The Defense Department commission tasked with evaluating whether to remove symbols and rename military installations, buildings, and ships honoring the Confederacy announced its first site visits for the summer and fall: Fort A.P. Hill, Fort Bragg, Fort Benning, Fort Gordon, Fort Hood, Fort Rucker, Fort Lee, Fort Polk, Fort Belvoir, and Fort Pickett. The Navy has also selected the U.S. Naval Ship Maury for consideration.
The 2021 National Defense Authorization Act mandated the creation of an eight-person commission to develop a plan for renaming assets or removing symbols that commemorate soldiers who voluntarily served in the Confederacy or honored it.
Commission members will meet with commanders and hear input from the communities at each of the sites, according to the chair or the commission, retired Admiral Michelle Howard.
“We need an opportunity to meet with local civic leaders, as well as, for example, have discussions with elected leaders, and we’ll use the base commanders who generals have strong ties with the community to help set up conversations between us and those who have interests,” Howard said.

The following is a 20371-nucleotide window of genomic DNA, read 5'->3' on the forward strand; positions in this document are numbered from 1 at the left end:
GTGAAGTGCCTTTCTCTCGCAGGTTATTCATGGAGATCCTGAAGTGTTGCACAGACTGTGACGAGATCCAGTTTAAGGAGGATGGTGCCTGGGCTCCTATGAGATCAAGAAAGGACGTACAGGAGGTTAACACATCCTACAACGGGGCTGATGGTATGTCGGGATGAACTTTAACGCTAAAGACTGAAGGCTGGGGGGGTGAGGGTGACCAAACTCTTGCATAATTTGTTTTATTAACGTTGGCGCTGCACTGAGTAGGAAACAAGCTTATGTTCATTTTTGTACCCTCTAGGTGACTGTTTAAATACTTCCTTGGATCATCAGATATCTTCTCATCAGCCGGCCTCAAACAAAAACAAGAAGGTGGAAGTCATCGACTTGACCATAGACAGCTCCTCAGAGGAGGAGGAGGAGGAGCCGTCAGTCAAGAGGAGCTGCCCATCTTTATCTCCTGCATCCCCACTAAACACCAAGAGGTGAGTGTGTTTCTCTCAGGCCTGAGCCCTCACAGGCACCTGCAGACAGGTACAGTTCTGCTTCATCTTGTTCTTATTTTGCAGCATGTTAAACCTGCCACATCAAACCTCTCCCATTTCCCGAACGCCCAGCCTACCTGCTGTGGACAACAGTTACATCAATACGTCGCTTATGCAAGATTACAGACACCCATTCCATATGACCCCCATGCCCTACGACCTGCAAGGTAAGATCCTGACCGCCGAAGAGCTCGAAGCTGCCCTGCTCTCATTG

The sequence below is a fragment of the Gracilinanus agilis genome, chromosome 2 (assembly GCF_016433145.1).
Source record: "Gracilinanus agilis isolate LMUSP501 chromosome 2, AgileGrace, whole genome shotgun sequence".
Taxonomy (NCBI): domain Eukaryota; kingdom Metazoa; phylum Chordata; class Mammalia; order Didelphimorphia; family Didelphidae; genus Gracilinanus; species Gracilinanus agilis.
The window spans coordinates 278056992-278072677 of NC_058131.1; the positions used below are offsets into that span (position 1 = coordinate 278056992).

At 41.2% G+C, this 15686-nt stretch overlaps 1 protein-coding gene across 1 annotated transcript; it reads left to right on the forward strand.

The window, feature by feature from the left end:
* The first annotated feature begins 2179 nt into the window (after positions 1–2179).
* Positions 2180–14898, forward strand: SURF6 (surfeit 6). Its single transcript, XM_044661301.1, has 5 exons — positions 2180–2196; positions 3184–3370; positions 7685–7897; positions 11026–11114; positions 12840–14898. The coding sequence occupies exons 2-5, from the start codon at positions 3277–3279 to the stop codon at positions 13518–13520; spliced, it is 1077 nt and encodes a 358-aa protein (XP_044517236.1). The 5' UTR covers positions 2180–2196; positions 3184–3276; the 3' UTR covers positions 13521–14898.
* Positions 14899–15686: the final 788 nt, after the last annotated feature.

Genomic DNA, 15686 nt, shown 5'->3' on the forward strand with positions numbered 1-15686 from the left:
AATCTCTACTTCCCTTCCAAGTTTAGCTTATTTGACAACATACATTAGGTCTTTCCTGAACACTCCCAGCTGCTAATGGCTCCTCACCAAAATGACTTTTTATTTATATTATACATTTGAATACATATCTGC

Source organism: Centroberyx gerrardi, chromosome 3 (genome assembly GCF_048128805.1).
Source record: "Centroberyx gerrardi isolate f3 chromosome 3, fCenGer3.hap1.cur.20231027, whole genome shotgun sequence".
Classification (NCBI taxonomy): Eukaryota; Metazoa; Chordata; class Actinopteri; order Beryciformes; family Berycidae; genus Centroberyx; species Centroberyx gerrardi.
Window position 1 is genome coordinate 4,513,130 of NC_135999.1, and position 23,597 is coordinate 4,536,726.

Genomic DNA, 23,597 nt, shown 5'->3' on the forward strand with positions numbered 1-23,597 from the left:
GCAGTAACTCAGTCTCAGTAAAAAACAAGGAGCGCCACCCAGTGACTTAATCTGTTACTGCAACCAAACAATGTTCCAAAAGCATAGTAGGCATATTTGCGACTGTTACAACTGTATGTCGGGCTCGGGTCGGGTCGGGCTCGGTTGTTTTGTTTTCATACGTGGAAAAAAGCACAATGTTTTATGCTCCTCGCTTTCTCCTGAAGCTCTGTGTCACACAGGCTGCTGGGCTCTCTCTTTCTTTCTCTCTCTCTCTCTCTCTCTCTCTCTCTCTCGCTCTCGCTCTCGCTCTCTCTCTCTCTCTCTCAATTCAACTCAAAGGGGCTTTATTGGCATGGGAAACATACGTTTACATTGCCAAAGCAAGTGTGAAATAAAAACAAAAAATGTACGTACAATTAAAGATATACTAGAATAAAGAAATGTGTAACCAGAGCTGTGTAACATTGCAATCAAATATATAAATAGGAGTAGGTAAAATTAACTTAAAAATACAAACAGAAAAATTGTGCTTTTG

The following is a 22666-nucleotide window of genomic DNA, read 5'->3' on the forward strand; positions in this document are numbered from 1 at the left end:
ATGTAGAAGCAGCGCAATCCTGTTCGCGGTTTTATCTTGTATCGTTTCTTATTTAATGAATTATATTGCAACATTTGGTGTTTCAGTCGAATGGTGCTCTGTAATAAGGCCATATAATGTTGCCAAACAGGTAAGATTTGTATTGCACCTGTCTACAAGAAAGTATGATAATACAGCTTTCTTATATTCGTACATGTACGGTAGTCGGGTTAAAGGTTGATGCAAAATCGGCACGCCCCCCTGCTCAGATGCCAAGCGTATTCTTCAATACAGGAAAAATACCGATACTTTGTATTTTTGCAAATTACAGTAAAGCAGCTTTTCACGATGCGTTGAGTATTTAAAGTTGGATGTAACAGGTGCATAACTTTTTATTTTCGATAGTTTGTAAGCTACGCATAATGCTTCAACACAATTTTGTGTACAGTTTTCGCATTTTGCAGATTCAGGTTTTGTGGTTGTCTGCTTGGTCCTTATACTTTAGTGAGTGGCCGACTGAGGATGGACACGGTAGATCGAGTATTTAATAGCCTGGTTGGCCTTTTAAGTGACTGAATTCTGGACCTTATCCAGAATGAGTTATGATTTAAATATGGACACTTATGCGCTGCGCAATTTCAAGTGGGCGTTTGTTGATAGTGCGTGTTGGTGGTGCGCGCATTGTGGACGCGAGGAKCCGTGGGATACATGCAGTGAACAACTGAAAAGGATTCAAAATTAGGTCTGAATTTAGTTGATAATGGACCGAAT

In addition to these first 10 installations, the services are producing lists and cost estimates to change or modify other assets. Howard told reporters the commission could end up evaluating hundreds, since the commission must look at all of them, including smaller ones, like streets.
The commission must brief the House and Senate Armed Services Committees in October and present a briefing and written report to Congress in October 2022. According to the law, the defense secretary must implement the commission’s plan by January 1, 2024.
The commission held its inaugural meeting in March, and members meet biweekly. Four of the eight members are appointed by the defense secretary, and then one member each by the chairs and ranking members of the Senate and House Armed Services committees.
In his first month, as defense secretary, Lloyd Austin replaced the appointees former Acting Secretary of Defense Chris Miller had made in his last weeks in office with his own picks.